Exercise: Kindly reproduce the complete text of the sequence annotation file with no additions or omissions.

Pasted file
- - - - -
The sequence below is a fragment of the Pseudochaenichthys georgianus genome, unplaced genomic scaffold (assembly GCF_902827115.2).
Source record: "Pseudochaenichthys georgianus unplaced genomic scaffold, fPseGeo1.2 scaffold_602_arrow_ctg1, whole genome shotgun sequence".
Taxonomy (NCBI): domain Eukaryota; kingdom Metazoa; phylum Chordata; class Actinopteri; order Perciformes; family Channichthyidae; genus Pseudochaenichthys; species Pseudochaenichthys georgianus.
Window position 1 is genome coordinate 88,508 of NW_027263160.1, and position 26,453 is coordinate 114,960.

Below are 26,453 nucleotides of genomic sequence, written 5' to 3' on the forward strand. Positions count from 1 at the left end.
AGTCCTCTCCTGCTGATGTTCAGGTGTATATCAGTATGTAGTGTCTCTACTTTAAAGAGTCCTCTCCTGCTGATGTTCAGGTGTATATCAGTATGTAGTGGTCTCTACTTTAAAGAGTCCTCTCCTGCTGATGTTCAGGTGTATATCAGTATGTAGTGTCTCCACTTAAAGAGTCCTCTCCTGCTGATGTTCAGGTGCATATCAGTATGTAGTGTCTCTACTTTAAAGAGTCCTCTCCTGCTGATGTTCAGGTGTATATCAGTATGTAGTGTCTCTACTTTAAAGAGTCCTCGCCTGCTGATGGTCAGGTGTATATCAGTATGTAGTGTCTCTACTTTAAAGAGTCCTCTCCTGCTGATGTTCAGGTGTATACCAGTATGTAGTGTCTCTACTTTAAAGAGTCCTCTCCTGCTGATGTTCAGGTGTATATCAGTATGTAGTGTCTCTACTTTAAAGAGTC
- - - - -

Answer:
The sequence below is a fragment of the Pseudochaenichthys georgianus genome, unplaced genomic scaffold (assembly GCF_902827115.2).
Source record: "Pseudochaenichthys georgianus unplaced genomic scaffold, fPseGeo1.2 scaffold_602_arrow_ctg1, whole genome shotgun sequence".
Taxonomy (NCBI): domain Eukaryota; kingdom Metazoa; phylum Chordata; class Actinopteri; order Perciformes; family Channichthyidae; genus Pseudochaenichthys; species Pseudochaenichthys georgianus.
Window position 1 is genome coordinate 88,508 of NW_027263160.1, and position 26,453 is coordinate 114,960.

Below are 26,453 nucleotides of genomic sequence, written 5' to 3' on the forward strand. Positions count from 1 at the left end.
AGTCCTCTCCTGCTGATGTTCAGGTGTATATCAGTATGTAGTGTCTCTACTTTAAAGAGTCCTCTCCTGCTGATGTTCAGGTGTATATCAGTATGTAGTGGTCTCTACTTTAAAGAGTCCTCTCCTGCTGATGTTCAGGTGTATATCAGTATGTAGTGTCTCCACTTAAAGAGTCCTCTCCTGCTGATGTTCAGGTGCATATCAGTATGTAGTGTCTCTACTTTAAAGAGTCCTCTCCTGCTGATGTTCAGGTGTATATCAGTATGTAGTGTCTCTACTTTAAAGAGTCCTCGCCTGCTGATGGTCAGGTGTATATCAGTATGTAGTGTCTCTACTTTAAAGAGTCCTCTCCTGCTGATGTTCAGGTGTATACCAGTATGTAGTGTCTCTACTTTAAAGAGTCCTCTCCTGCTGATGTTCAGGTGTATATCAGTATGTAGTGTCTCTACTTTAAAGAGTC